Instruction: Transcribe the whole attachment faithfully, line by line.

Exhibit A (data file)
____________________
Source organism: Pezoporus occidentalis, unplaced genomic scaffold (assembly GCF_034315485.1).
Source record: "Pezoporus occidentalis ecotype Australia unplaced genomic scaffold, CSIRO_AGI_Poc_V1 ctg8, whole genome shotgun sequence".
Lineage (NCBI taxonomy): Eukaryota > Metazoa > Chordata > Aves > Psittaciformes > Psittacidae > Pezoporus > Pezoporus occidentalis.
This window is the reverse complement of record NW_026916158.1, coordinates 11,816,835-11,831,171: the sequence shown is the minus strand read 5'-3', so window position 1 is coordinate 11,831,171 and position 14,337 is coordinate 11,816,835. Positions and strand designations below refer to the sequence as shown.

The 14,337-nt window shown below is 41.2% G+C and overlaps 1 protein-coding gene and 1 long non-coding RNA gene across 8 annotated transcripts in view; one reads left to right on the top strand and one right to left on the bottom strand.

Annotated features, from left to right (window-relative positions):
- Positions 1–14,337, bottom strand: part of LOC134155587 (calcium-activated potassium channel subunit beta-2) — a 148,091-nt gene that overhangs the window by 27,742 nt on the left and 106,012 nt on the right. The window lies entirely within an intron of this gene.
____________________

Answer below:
Source organism: Pezoporus occidentalis, unplaced genomic scaffold (assembly GCF_034315485.1).
Source record: "Pezoporus occidentalis ecotype Australia unplaced genomic scaffold, CSIRO_AGI_Poc_V1 ctg8, whole genome shotgun sequence".
Lineage (NCBI taxonomy): Eukaryota > Metazoa > Chordata > Aves > Psittaciformes > Psittacidae > Pezoporus > Pezoporus occidentalis.
This window is the reverse complement of record NW_026916158.1, coordinates 11,816,835-11,831,171: the sequence shown is the minus strand read 5'-3', so window position 1 is coordinate 11,831,171 and position 14,337 is coordinate 11,816,835. Positions and strand designations below refer to the sequence as shown.

The 14,337-nt window shown below is 41.2% G+C and overlaps 1 protein-coding gene and 1 long non-coding RNA gene across 8 annotated transcripts in view; one reads left to right on the top strand and one right to left on the bottom strand.

Annotated features, from left to right (window-relative positions):
- Positions 1–14,337, bottom strand: part of LOC134155587 (calcium-activated potassium channel subunit beta-2) — a 148,091-nt gene that overhangs the window by 27,742 nt on the left and 106,012 nt on the right. The window lies entirely within an intron of this gene.